And so again the U.S. position has been very, very consistent. This is the one thing Trump administration has not changed and I don't think we should change that position. But you are correct. It is not realistic. North Korea will not come to the table giving up its nuclear weapons. This is exactly why all of this continues and all of this rhetoric back and forth, that's what it is, it simply is rhetoric.

CABRERA: The rhetoric of fire and fury, however, has changed.

HWANG: It has. However --

METZL: Well, it has changed. (CROSSTALK)

CABRERA: Let me -- Jamie?

METZL: It has changed and the rhetoric has been ratcheted way up. But there is no military option for the United States. The North Koreans know it, the South Koreans know it. Everybody knows it, maybe Donald Trump doesn't know --

CABRERA: I'm glad you bring that up, though, Jamie, because multiple sources with knowledge of White House thinking say the Trump administration is considering military action against North Korea if they successfully develop a nuclear missile capable of hitting the U.S.


[18:10:02] CABRERA: And we heard from CIA director Mike Pompeo in January that he thought they were just a few months off from doing just that.

METZL: They are and that is -- that is not real. They are bluffing or they are insane because every time when they play out what a -- whatever a pinpoint attack on North Korea looks like, you end up with tens, hundreds of thousands of casualties and these are casualties of American citizens living in Seoul. There's all kinds of disruptions, so even Mattis -- General Mattis and others have played this out.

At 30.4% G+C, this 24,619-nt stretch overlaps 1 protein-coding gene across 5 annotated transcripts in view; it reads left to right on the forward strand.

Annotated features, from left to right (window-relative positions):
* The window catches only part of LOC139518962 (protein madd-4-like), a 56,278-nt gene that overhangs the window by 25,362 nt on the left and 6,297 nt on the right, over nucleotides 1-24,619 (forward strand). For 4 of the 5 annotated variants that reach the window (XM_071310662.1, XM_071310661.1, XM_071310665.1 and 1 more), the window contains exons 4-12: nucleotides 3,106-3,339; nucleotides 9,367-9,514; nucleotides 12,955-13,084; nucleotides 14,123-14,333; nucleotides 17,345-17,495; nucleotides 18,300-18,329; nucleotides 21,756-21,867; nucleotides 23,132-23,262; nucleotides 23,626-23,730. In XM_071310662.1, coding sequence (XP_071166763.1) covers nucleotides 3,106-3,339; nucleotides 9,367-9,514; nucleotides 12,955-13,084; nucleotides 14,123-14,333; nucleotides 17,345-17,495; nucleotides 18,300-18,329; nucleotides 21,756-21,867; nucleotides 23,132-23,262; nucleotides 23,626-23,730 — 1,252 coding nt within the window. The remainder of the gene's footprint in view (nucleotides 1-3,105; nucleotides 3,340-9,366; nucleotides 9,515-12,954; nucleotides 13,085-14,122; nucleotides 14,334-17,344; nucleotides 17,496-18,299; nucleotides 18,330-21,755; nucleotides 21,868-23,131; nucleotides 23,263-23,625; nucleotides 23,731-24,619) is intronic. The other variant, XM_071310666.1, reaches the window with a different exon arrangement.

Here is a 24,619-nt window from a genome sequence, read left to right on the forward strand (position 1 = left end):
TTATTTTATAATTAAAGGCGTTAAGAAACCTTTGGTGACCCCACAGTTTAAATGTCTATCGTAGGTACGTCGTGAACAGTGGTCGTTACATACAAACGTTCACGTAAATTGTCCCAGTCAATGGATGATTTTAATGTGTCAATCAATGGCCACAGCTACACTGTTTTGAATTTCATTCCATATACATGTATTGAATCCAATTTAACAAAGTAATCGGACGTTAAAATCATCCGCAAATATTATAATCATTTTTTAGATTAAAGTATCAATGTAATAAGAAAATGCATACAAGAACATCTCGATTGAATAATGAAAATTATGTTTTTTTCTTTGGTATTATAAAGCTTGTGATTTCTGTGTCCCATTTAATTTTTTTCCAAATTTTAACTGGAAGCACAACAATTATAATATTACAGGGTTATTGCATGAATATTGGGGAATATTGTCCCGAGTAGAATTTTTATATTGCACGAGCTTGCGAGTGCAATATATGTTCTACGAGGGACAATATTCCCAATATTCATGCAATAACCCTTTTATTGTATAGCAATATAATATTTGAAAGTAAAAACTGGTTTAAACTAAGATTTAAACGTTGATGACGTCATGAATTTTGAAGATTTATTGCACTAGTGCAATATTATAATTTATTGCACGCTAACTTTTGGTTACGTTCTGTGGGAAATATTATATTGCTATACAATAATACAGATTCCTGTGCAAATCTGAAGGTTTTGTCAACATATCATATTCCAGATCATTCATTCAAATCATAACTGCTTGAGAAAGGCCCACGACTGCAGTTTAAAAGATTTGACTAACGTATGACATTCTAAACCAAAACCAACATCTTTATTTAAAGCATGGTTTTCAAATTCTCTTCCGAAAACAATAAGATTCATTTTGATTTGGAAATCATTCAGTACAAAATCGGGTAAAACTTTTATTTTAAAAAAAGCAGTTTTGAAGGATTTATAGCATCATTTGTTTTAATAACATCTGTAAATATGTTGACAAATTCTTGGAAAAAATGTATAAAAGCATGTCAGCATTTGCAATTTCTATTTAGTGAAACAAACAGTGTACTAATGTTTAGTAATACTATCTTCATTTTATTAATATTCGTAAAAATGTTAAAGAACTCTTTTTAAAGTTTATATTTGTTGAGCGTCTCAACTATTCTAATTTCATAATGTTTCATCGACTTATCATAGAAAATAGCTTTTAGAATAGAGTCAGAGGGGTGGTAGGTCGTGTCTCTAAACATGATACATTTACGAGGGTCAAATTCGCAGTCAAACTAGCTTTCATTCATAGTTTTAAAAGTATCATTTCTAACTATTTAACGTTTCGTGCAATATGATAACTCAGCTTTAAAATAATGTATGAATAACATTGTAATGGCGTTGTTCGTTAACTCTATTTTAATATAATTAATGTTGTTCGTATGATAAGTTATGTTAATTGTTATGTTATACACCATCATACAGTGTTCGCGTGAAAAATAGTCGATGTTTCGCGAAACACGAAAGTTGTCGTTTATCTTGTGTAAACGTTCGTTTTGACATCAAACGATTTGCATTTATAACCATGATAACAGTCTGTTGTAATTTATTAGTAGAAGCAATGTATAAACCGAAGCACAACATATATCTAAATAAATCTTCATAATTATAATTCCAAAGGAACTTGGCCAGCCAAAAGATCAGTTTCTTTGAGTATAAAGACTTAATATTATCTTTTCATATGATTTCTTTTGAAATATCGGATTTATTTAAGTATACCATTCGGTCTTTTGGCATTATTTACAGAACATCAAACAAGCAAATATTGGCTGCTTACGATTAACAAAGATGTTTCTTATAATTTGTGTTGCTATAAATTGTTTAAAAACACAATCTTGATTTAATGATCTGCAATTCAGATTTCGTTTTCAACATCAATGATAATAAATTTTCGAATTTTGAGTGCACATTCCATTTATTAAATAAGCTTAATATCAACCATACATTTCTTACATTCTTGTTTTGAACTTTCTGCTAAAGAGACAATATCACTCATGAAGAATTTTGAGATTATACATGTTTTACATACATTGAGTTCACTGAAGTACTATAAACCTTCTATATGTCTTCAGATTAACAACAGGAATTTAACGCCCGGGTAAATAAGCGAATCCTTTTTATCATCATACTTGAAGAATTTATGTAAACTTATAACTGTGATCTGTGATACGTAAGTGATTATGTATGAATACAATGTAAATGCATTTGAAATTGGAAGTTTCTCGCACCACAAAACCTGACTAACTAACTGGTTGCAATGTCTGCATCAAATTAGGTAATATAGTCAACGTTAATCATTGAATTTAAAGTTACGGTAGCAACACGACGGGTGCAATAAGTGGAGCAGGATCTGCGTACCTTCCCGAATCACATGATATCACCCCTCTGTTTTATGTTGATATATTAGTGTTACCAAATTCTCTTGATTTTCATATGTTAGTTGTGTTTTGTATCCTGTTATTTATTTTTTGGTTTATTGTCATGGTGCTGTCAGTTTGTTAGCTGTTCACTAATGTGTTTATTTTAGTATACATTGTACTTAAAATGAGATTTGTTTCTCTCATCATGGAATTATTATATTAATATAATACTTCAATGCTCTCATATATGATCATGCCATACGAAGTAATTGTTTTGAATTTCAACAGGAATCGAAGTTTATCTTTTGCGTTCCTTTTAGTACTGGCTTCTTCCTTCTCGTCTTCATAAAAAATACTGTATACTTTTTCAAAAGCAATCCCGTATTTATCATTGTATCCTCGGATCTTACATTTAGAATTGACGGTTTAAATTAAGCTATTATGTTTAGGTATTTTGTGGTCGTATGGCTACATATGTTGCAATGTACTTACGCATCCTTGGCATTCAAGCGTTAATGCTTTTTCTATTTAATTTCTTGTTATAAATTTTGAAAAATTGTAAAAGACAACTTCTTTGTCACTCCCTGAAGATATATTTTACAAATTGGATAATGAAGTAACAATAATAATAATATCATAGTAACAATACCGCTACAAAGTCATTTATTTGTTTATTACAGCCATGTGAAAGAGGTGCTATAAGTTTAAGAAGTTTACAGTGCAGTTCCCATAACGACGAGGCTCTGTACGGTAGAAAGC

There is no military option. Everybody knows that the Trump administration is bluffing, it's not -- simply not true what Balbina is saying, that U.S.-South Koreans relations are at an all time high.


HWANG: No, I didn't say that. I actually did not say they're at an all-time high.

CABRERA: I will give you the last word, Balbina.

HWANG: Well, actually it is not true to say there is no military option. There always has been and there always is. It is absolutely true --

METZL: No palatable military option.

HWANG: Well -- that I agree with.


HWANG: However, the military option is there and that is precisely the point. The point is, is that right now North Korea and actually quite a number of other countries in the world are not sure if this president is willing to use it or not and that is exactly why North Korea is willing to entertain talks.

(CROSSTALK) HWANG: That's exactly why we might finally be able to move forward.

CABRERA: I know you disagree, Jamie.

METZL: That's why the whole world is terrified.

HWANG: Because there is a bluff.

CABRERA: OK. Balbina and Jamie, thank you both.

HWANG: Thank you.

CABRERA: You both have so much expertise and different opinions, that's why we brought you together so we can hear it all. Thanks again.

METZL: We're still friends.

CABRERA: Exactly.

Well, China of course is another big topic related to North Korea. President Trump also trying to put the pressure on China with these tariffs that he is -- that he is saying he's going to impose. And now he's also reacting to a bold move by China's president to end term limits. Trump's remarks coming at a weekend fundraiser at his Florida resort Mar-a-Lago. Let's listen.